Poster: Story Mapping Changing Washington, D.C., Neighborhoods
You'll learn about:
- Using story mapping for community-engaged data collection, analysis, and planning
- How story mapping helps planners and community members investigate the social, economic, and political forces behind neighborhood change
- The power of story mapping as a participatory, community-driven planning tool
How can web and mobile GIS facilitate community-engaged data collection, analysis, and presentation? This poster presentation centers on five Washington, D.C., neighborhoods facing significant demographic, socioeconomic, and cultural change, and the story of those changes as told by long-term residents and community groups.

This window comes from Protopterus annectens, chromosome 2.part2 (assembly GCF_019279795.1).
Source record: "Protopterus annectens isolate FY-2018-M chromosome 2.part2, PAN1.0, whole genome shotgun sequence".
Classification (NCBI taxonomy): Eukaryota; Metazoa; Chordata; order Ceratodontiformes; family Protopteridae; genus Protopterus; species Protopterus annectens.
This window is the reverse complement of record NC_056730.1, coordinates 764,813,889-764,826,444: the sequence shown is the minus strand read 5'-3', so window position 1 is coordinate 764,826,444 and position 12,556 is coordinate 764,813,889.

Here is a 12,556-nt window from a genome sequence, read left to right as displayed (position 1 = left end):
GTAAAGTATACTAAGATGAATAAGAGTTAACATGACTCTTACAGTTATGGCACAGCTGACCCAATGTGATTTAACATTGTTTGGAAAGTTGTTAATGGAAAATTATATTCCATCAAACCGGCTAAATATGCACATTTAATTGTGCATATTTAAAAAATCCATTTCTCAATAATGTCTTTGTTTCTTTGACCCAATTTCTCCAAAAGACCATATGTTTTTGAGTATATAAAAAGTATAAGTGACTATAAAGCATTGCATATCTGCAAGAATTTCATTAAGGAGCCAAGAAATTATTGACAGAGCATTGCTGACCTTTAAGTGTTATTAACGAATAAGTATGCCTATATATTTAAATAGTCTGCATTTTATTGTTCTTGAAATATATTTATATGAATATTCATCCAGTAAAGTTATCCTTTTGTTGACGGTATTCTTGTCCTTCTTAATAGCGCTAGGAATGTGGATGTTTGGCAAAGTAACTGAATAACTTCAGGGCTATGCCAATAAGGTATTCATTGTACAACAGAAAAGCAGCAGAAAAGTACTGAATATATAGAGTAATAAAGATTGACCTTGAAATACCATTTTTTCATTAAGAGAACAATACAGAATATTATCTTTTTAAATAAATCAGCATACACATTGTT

Student researchers at the University of Maryland used mobile and web GIS applications, along with cognitive mapping methods, to engage with current and former long-term residents about their experiences of their respective neighborhoods. Through active “walking” and map-centered interviews, these residents shared information about the places of highest value to them, the locations of important neighborhood events, and their perception of neighborhood identity and boundaries, as well as their experiences of change over time.
Students then assembled this data into interactive, online story maps documenting the residents’ diverse perspectives on their changing neighborhoods. While each story map is unique to the neighborhood it represents, the five neighborhood story maps nonetheless share a common experience of anxiety about the changes occurring in their communities—and the potential isolation and displacement of vulnerable long-term residents, businesses, and institutions in the community.
Willow Lung Amam
, Chapel Hill